In addition, once the company has completed the employment contract drafting in India, it is essential to seek the lawyer’s advice to methodically review the contract. In this way, the risk of facing litigation arising from the contract can be reduced in an unforeseeable way. The legal document should be combined with any prior oral or written negotiations that have taken place between the parties.
Finally, it may also be significant to specify the trial period length and the notice period in India in the contract. The general market trend in India is to have a probationary period between 3 and 6 months, especially in the technology and service sectors. During the probationary period, the employer generally has the right to terminate employment without notice. The terms of an employee’s probationary period must be specified in the employee’s employment contract or letter of appointment.
Workers who have completed at least one year of continuous service are entitled to one month’s notice or equivalent pay in lieu thereof. In addition, the employer is required to pay “severance pay” to the worker, calculated at the rate of 15 days’ wages for each full year of service. Since India does not recognize the doctrine of employment at will, judicial precedents have established that termination without notice would render the employment contract an “unconscionable agreement”, and therefore illegal.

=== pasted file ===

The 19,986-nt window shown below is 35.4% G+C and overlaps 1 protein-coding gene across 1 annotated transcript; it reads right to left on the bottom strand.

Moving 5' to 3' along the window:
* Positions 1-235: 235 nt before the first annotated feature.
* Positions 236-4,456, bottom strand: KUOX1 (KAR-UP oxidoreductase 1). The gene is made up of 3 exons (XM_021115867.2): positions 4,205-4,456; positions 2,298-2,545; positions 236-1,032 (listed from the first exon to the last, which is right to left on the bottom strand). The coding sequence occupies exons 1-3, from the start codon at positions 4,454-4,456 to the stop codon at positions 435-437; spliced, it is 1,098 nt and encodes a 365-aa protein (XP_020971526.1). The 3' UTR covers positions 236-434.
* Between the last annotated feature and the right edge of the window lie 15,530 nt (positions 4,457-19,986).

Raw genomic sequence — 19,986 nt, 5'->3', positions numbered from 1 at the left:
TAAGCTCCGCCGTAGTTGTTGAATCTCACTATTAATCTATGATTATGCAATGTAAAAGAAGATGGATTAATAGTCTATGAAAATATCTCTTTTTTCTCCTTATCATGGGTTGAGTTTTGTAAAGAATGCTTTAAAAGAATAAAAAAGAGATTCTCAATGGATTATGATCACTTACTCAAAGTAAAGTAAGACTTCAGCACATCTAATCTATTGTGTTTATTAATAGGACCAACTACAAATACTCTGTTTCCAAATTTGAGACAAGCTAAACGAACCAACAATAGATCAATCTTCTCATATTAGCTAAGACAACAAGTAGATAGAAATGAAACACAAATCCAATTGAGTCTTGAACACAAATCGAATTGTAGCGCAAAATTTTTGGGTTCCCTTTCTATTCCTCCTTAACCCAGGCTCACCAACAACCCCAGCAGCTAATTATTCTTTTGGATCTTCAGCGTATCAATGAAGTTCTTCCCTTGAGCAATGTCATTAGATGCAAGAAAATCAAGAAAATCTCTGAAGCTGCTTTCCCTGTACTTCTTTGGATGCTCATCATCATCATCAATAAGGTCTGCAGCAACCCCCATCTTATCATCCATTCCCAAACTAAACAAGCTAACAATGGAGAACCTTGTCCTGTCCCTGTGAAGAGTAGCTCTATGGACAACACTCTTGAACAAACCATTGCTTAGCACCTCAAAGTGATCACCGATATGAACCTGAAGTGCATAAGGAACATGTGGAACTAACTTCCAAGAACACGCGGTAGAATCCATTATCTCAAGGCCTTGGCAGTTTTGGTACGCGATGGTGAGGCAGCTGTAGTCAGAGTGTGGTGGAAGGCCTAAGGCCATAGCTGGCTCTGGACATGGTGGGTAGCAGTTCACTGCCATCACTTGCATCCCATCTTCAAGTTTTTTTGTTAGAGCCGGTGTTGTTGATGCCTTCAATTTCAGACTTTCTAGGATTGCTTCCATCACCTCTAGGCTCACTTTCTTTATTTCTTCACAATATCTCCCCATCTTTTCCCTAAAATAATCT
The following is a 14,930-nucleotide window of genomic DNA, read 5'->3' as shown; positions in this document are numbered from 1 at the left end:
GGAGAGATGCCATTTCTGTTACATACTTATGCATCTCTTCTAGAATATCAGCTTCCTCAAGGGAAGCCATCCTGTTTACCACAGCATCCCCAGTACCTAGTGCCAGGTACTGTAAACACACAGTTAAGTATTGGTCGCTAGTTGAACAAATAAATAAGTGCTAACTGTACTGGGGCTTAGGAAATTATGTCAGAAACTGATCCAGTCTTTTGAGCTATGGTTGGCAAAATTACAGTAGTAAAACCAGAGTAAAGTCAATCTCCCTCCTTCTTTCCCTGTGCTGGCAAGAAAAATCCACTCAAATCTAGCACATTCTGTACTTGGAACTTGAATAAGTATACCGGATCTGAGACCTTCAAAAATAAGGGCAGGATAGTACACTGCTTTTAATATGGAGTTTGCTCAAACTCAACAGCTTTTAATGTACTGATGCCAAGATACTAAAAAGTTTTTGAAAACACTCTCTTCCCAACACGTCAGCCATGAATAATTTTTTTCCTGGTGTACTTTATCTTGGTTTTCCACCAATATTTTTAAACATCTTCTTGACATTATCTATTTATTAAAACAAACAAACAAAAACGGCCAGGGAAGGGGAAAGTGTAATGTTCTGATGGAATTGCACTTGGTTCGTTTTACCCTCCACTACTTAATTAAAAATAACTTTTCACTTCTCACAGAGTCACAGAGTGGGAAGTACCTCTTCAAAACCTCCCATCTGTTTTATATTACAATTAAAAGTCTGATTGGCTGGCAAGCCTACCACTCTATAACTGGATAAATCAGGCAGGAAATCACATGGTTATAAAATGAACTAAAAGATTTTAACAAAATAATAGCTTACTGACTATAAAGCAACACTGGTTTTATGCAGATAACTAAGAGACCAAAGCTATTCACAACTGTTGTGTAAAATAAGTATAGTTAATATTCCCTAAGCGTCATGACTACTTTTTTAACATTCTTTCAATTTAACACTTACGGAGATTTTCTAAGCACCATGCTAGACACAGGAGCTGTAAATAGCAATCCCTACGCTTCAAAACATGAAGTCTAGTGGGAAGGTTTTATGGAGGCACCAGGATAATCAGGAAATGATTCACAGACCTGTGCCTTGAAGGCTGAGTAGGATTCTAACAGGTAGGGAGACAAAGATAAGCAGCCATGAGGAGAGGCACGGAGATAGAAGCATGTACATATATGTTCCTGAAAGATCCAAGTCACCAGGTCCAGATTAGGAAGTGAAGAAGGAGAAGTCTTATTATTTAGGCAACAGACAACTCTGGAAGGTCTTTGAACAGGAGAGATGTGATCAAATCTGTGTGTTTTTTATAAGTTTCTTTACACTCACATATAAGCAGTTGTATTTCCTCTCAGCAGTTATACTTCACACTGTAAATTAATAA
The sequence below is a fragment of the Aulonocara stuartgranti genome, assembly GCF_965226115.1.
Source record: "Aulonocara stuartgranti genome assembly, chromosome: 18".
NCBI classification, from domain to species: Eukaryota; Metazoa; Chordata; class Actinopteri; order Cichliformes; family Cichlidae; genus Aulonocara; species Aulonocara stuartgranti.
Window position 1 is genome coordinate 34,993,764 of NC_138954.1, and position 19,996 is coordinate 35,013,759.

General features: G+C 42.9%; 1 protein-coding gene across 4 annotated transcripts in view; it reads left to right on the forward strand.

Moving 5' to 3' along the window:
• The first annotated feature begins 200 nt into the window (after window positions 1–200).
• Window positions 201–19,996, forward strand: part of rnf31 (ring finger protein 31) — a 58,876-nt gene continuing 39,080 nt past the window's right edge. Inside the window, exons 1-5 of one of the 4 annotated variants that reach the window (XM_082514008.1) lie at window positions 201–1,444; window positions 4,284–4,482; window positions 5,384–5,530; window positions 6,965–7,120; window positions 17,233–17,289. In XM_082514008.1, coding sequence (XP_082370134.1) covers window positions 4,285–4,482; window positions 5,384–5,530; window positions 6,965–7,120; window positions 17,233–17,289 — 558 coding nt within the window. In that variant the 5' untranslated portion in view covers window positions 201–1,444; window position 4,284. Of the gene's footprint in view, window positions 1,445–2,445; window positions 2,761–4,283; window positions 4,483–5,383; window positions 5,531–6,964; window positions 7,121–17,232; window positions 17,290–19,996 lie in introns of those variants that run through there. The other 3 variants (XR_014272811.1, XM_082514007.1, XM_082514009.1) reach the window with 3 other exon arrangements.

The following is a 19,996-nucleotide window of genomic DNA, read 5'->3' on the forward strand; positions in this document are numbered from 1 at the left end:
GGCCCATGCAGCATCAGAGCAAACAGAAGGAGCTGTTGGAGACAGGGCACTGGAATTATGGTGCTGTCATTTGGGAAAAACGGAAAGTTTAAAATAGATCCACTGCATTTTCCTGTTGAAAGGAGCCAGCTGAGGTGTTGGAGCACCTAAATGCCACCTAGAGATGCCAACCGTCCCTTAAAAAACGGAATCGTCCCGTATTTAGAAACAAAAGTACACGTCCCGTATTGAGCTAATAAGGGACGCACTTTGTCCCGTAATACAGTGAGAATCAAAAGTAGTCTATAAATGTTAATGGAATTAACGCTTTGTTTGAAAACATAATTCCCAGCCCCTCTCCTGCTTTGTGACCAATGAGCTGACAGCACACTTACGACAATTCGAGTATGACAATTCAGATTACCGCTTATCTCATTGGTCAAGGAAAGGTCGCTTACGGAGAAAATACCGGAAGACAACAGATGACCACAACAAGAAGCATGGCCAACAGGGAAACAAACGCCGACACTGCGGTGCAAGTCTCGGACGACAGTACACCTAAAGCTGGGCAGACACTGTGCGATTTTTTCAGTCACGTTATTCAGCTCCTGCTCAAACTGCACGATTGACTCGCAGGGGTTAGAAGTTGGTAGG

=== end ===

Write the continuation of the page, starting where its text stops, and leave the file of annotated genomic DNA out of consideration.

Although current Indian labor law does not strictly require an employment contract to be written, the prevailing market practice is for all employment terms and conditions to be agreed upon and signed by both parties. However, a few states have specific legislation that requires a written contract to establish an employer-employee relationship. From the perspective of certainty and enforceability, it is strongly recommended that all employment contracts be in writing, whether it is a simple appointment letter or a fully detailed contract setting out the relevant terms and conditions agreed between the employer and employee.
An employment contract in India provides certain advantages for both the employee and the employer. Indeed, the employment contract in India protects the interests of both the employer and the employee. The employment contract in India allows to correctly define the expectations of both parties. Finally, it allows preventing the resolution of a possible dispute by stipulating the applicable laws on employment.